RULE: Don’t Buy it and You Won’t Eat It

Don’t buy it and you wont eat it. Ok there are some corollaries to this, which seems to happen to me frequently.  We’re at a gathering and the stars have aligned, and I am shockingly not putting a smackdown on the hors d’oeuvre table, but a friend or cousin whisks by, forcing a cracker loaded with a hot, drippy mess on it.  Though I’m not hungry, it does look delicious, so I have a spilt second to dispose of it with my mouth, or wear it on my shirt the rest of the evening.

Or alternately, I’m diligently typing away at work (probably on an important email about who’s volunteering to be the sober driver on the wine tasting tour next weekend—not me!!!) enjoying a moment when food is not on the brain, and a cheerful co-worker slides a styrofoam plate on to my desk with a slice of red velvet cake and a white plastic fork. Now for me, desserts are like sunsets.  I like them all; some are more enjoyable than others, but as a whole I thoroughly enjoy them.  Though strangely, I don’t like red velvet cake, but there is a 100% chance I am going to eat the slice now on my desk because it’s THERE staring at me. And before a can re-focus on my ultra-important email, I need to take care of it.

However, in general, if it’s not in my house, I wont eat it.  If there’s no ice cream in the freezer, I can’t scrape the carton clean. If there’re no oatmeal cream pies, I can’t finish the box. [Years ago, I actually found and demolished my roommate’s entire box of Little Debbie oatmeal cream pies one night while studying medical school. On a super tight budget, she was furious. But, after I’d replaced them, her sideways glances seemed more concerned than angry.  This was one of many clues, I needed help].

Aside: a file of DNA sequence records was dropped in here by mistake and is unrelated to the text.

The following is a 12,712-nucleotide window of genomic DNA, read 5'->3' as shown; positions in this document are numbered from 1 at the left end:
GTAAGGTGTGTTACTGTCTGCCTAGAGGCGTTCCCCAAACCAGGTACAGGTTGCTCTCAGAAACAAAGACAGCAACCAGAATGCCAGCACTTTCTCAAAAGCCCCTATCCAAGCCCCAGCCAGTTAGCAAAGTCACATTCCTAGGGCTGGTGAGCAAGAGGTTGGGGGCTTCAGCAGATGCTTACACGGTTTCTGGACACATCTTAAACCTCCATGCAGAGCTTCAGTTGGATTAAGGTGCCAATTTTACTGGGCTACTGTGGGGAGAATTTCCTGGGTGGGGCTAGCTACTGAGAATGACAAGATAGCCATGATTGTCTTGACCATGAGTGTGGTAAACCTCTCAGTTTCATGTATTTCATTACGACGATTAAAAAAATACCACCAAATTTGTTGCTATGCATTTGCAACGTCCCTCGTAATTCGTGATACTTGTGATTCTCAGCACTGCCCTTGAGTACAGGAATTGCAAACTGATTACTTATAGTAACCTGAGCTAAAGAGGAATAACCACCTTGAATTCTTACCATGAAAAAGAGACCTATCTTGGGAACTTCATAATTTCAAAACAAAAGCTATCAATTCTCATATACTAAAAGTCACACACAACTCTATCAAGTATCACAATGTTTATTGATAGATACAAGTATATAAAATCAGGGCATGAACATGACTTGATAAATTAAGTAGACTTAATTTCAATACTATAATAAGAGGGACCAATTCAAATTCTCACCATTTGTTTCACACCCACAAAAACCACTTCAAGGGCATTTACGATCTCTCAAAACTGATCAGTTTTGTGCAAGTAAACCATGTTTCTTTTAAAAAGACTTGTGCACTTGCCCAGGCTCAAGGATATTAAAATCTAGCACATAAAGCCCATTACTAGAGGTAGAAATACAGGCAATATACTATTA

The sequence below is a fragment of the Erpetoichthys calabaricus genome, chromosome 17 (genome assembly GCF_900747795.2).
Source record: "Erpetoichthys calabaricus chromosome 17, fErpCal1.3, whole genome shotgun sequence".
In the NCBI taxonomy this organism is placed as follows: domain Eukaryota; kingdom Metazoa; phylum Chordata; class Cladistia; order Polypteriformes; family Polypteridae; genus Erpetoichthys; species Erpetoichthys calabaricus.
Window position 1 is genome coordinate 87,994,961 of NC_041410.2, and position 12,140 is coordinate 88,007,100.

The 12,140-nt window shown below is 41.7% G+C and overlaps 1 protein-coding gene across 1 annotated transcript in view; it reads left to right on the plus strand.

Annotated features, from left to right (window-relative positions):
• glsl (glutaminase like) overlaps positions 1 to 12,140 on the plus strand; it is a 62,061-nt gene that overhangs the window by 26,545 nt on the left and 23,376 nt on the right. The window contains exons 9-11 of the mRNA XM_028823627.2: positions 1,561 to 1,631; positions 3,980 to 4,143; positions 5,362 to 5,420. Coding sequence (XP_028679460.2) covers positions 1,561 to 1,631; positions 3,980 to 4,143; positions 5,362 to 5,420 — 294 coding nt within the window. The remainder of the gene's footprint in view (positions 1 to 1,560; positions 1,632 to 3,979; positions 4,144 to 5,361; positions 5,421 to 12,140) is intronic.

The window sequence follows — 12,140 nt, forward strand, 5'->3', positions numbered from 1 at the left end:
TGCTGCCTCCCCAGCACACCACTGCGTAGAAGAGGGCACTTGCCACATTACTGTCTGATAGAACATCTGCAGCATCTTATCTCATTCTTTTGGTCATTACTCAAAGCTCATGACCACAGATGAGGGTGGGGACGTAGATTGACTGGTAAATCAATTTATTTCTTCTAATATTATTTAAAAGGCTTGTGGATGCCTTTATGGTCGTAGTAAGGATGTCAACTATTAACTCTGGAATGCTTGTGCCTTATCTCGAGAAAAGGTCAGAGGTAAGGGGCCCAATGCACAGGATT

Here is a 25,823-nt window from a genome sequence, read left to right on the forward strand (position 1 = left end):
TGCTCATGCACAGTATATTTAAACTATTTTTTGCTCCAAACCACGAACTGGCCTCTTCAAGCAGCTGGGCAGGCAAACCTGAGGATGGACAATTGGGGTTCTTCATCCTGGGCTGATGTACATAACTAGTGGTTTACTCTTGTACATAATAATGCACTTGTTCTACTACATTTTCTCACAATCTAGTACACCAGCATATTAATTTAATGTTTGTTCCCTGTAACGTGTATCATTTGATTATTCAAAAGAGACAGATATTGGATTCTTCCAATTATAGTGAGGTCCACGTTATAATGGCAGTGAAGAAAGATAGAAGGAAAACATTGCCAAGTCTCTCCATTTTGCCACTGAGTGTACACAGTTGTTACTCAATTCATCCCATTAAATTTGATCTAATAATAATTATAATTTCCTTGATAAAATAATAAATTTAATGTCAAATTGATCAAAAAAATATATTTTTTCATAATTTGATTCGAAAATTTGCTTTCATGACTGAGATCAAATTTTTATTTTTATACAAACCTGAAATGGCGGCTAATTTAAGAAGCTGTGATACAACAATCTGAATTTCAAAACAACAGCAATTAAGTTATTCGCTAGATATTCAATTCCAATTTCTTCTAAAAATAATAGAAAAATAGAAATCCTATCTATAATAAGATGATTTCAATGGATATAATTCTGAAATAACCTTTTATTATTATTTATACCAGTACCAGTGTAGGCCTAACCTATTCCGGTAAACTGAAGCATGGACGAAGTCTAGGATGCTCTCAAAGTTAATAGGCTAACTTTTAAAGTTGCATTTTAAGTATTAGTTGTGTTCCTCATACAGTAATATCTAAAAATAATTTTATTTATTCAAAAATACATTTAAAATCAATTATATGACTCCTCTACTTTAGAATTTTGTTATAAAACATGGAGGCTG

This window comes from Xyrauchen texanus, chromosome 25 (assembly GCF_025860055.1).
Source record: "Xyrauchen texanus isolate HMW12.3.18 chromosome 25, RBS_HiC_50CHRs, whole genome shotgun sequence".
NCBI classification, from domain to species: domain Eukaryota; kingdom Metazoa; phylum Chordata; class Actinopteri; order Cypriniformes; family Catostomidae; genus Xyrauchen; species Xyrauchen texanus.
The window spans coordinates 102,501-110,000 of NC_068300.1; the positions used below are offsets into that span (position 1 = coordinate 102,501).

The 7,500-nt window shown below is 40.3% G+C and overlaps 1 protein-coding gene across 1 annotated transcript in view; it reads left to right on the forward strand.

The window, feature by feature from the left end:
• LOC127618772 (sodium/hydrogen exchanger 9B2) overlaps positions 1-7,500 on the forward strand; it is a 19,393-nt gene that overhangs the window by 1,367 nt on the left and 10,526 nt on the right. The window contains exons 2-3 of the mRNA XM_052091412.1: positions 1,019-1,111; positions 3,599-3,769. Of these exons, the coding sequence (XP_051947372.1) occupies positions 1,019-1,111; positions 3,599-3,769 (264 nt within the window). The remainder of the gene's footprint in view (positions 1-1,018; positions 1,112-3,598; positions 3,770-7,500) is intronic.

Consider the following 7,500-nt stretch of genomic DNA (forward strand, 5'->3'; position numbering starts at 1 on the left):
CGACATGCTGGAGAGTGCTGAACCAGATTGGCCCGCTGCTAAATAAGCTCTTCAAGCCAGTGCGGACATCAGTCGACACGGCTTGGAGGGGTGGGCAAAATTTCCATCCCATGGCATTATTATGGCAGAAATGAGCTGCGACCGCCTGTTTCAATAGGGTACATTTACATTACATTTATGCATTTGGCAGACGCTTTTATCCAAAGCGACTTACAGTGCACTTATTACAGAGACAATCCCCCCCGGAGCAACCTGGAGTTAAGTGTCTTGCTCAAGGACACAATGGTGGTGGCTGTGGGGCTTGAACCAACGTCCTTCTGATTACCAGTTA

So don’t buy junk.  And don’t let your roommates buy junk.  You’ll eat it.

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Madeleine Vanstory attended Duke University and began her post-graduate journey at The Elaine Clark Center working with special needs children. She went on to work as a Clinical Research Scientist running clinical trials for the CDC and developing medical devices for Welsh Allen, Abbot Labs, Roche and Johnson & Jonhson Her work included non-invansive cervical cancer detection, continuous diabetic glucose monitoring, non-harmful infant bilirubin level detection and studying Vitamin C's anti-aging effects on the skin. Madeleine attended Medical school at The Brody School of Medicine at East Carolina University and completed a residency in Family Medicine at Moses Cone Hospital in Greensboro NC. Dr. Madeleine Vanstory is a board certified Family Physician who has practiced all over the world. She has lead medical missions in Kenya and Honduras. She has participated with Operation Smile in Russia, she has patients in North Carolina, Maine, Oregon and New Zealand. Dr. Vanstory has worked the medical tents in the Marine Corps marathon in Washington DC and at the Kona Ironman World Championships. And Dr. Vanstory has marched with the Surgeon General promoting "Exercise is Medicine" at the World Congress Sports Medicine Conference. Disillusioned by the current health care system and armed with the realization that culture, nutrition and emotional well-being have a profound impact on health, Dr. Vanstory now motivates clients and patients to discover the healthiest versions of themselves through humor, counseling in her "Upgrade Your Health" Wellness Program.

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